Summary- Modified Atmosphere Packaging
- Good tasting, safe meat is often thrown away because the color is "off"
- Modern packaging techniques inject many of the same gases produced in a fire, to kill bacteria and improve color
- But factory packaging is shifting power away from the local butcher, and limiting cuts and grades to the consumer
Converting sunlight to plant leaves to animal feed to muscle protein to ground meat to a hamburger, to be cooked on the backyard grill is energy intensive and inefficient. So when we enjoy meat, and we do, any steps we can take to eliminate waste is our responsibility. One step, already quietly adopted at the supermarket, is Modified Atmospheric Packaging (MAP).
With all the usual trade-offs.
Around 10% of supermarket meat is thrown out before purchase, and perhaps another 10% spoils before consumption at home. Often, the food is more than fit to consume- but its color has turned gray or spotty and we are picky eaters. Or we assume an "off" color indicates actual spoilage.
In fact, as discussed in the "meat" tab, an off-color almost always reflects a low oxygen level of myoglobin in meat. Gray meat is merely oxygen deficient- still edible, and may redden when exposed to air. But meat also can spoil from bacterial contamination at the processing plant, or by the many hands between carcass and butcher case. So color remains a consumer trigger.
A century ago, food arrived in open bins which attracted vermin and sticky fingers. Uneeda pioneered one of the first film packages- wax paper sealed, pre-proportioned "sanitary" crackers. No more filthy open barrels, no more soggy biscuits or waste.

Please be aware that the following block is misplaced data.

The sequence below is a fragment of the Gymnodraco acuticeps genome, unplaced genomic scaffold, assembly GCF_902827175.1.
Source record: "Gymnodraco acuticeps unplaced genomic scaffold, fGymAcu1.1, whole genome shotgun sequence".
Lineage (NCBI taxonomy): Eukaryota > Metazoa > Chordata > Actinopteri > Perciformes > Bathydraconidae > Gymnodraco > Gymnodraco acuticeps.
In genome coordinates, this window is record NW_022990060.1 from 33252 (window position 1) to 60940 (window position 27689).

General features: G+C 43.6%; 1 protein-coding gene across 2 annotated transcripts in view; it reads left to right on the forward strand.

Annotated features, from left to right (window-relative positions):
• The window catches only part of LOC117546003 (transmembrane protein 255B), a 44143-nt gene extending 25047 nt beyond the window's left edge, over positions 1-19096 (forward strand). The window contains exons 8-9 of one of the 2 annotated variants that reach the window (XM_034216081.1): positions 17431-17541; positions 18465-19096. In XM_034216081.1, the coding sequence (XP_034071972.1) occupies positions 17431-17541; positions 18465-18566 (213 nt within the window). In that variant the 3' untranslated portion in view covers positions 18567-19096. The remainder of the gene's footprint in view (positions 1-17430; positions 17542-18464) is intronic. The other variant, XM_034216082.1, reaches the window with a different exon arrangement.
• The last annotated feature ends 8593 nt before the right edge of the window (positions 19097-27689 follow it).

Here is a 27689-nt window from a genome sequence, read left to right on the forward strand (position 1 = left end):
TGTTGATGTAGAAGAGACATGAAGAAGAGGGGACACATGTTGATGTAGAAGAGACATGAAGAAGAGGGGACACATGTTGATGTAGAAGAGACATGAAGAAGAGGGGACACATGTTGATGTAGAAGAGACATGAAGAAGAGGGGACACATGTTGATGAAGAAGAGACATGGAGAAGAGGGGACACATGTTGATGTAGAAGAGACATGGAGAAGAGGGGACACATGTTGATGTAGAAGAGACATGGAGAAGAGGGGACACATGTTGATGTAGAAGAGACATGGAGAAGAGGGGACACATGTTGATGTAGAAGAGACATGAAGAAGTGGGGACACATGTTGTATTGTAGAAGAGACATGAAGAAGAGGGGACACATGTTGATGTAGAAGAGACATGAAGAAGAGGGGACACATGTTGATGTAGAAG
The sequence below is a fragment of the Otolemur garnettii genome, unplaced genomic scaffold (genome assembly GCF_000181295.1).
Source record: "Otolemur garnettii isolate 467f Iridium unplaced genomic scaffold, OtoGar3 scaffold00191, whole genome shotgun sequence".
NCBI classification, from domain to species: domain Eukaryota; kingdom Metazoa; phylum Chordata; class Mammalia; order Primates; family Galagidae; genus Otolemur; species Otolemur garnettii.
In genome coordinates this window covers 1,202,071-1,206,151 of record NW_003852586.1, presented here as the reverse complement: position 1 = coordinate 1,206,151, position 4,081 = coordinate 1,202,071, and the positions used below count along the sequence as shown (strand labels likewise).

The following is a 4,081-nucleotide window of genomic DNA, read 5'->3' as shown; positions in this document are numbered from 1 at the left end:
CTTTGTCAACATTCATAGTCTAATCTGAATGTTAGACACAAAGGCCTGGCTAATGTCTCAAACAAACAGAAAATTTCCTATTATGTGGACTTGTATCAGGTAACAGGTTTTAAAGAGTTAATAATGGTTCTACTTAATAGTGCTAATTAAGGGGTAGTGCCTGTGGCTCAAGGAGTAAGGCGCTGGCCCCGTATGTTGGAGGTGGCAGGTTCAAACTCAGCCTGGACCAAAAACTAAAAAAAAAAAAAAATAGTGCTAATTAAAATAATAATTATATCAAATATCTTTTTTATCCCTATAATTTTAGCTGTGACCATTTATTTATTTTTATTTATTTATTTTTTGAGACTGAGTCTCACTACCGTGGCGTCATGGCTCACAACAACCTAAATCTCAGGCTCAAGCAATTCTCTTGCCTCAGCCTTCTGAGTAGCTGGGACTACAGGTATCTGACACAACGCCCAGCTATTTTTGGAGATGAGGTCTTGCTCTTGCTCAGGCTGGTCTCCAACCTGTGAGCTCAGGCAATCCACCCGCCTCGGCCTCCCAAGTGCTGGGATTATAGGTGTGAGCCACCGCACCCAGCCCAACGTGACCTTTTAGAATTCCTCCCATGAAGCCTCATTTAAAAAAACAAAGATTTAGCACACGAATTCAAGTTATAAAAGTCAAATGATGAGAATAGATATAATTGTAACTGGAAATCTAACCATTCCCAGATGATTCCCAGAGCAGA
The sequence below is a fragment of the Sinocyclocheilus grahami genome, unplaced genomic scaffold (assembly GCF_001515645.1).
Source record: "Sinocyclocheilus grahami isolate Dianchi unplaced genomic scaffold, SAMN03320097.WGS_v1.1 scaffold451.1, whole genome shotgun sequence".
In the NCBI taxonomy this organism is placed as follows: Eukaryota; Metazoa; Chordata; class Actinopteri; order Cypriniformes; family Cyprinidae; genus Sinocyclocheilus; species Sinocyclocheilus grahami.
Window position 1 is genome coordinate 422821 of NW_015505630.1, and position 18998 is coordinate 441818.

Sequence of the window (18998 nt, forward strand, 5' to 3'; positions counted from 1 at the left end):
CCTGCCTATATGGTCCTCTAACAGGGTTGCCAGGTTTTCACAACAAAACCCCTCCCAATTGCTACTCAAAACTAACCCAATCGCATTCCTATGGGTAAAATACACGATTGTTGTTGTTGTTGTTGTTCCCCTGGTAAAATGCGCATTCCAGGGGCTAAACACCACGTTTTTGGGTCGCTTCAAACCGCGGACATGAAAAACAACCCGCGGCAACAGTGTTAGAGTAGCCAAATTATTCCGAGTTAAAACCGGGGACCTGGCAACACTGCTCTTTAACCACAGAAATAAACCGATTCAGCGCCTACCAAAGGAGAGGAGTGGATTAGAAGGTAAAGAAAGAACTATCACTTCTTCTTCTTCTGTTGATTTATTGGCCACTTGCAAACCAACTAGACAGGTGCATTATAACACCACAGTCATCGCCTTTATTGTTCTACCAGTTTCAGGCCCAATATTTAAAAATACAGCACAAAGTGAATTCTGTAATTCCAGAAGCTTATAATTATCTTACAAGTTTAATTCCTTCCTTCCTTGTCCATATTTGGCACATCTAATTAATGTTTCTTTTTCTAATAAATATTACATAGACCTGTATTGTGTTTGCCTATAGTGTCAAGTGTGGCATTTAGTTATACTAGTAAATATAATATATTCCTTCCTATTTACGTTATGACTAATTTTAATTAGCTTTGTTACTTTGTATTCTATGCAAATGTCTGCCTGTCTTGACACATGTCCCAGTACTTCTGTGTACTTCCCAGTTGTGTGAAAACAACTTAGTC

Not only are Uneeda Biscuits clean, pure and dry, but they are packed by pretty girls...
A century later, almost 90% of meat in America is sold pre-butchered in "case ready" trays. Hard to imagine, but at one time buying chicken "parts" was, by itself, a great innovation like sliced bread! Sadly, if you want to buy "clod" or "double wide ribs", and they are not part of the standard inventory of case-ready trays in your region, good luck! It's the same problem at big-box hardware stores- low prices and quantity discounts, but if your faucet isn't recent and from one of the big three manufactures, or you just require a single washer, mail-order is your new best friend.
Today, these packaging innovations are much more sophisticated, and include:
Cryovac- meat vacuum-sealed in a thick, air tight bag at the factory. Invented after World War II alongside the revolution in plastic films, sealed bags reduce freezer burn and bacterial contamination. So increases shelf-life by at least a factor of two, and perhaps four. In some cases, the meat "wet ages" in the package, tenderizing on the supermarket shelf. The clear film allows the consumer to inspect the meat for fat content, and even probe for tenderness. All meat scraps at the factory are reused, so less waste throughout the production chain.
But vacuum sealed bags have their downsides. The lack of oxygen turns meat dark purple, an unattractive color in many consumer's minds. It also reduces choice at the market- our supermarket's butchers simply stock its shelves with pre-cut meat. If you want anything other than the standard cut (e.g. point rather than the brisket flat, or clod), they may or may not be able to special order. And many stores silently use the cryovac bag as a freezer bag- too often I discover "fresh" tenderloin still frozen in the center.